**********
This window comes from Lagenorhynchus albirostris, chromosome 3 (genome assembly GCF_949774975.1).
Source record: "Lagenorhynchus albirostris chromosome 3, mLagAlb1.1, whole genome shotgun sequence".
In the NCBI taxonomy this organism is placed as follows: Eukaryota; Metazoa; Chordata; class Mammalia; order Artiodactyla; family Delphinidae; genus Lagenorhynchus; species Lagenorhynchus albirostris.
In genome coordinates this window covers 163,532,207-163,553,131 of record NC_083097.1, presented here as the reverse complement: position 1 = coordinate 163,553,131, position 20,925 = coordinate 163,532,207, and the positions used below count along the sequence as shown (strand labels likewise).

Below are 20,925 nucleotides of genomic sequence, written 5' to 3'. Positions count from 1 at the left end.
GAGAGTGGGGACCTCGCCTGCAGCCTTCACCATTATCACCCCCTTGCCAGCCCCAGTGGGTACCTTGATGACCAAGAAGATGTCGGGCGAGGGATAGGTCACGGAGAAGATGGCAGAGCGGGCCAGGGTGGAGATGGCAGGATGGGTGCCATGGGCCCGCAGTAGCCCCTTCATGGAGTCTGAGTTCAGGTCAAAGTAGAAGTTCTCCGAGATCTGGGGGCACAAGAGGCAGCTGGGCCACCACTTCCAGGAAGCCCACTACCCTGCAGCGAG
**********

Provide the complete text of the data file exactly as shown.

This window comes from Lagenorhynchus albirostris, chromosome 3 (genome assembly GCF_949774975.1).
Source record: "Lagenorhynchus albirostris chromosome 3, mLagAlb1.1, whole genome shotgun sequence".
In the NCBI taxonomy this organism is placed as follows: Eukaryota; Metazoa; Chordata; class Mammalia; order Artiodactyla; family Delphinidae; genus Lagenorhynchus; species Lagenorhynchus albirostris.
In genome coordinates this window covers 163,532,207-163,553,131 of record NC_083097.1, presented here as the reverse complement: position 1 = coordinate 163,553,131, position 20,925 = coordinate 163,532,207, and the positions used below count along the sequence as shown (strand labels likewise).

Below are 20,925 nucleotides of genomic sequence, written 5' to 3'. Positions count from 1 at the left end.
GAGAGTGGGGACCTCGCCTGCAGCCTTCACCATTATCACCCCCTTGCCAGCCCCAGTGGGTACCTTGATGACCAAGAAGATGTCGGGCGAGGGATAGGTCACGGAGAAGATGGCAGAGCGGGCCAGGGTGGAGATGGCAGGATGGGTGCCATGGGCCCGCAGTAGCCCCTTCATGGAGTCTGAGTTCAGGTCAAAGTAGAAGTTCTCCGAGATCTGGGGGCACAAGAGGCAGCTGGGCCACCACTTCCAGGAAGCCCACTACCCTGCAGCGAG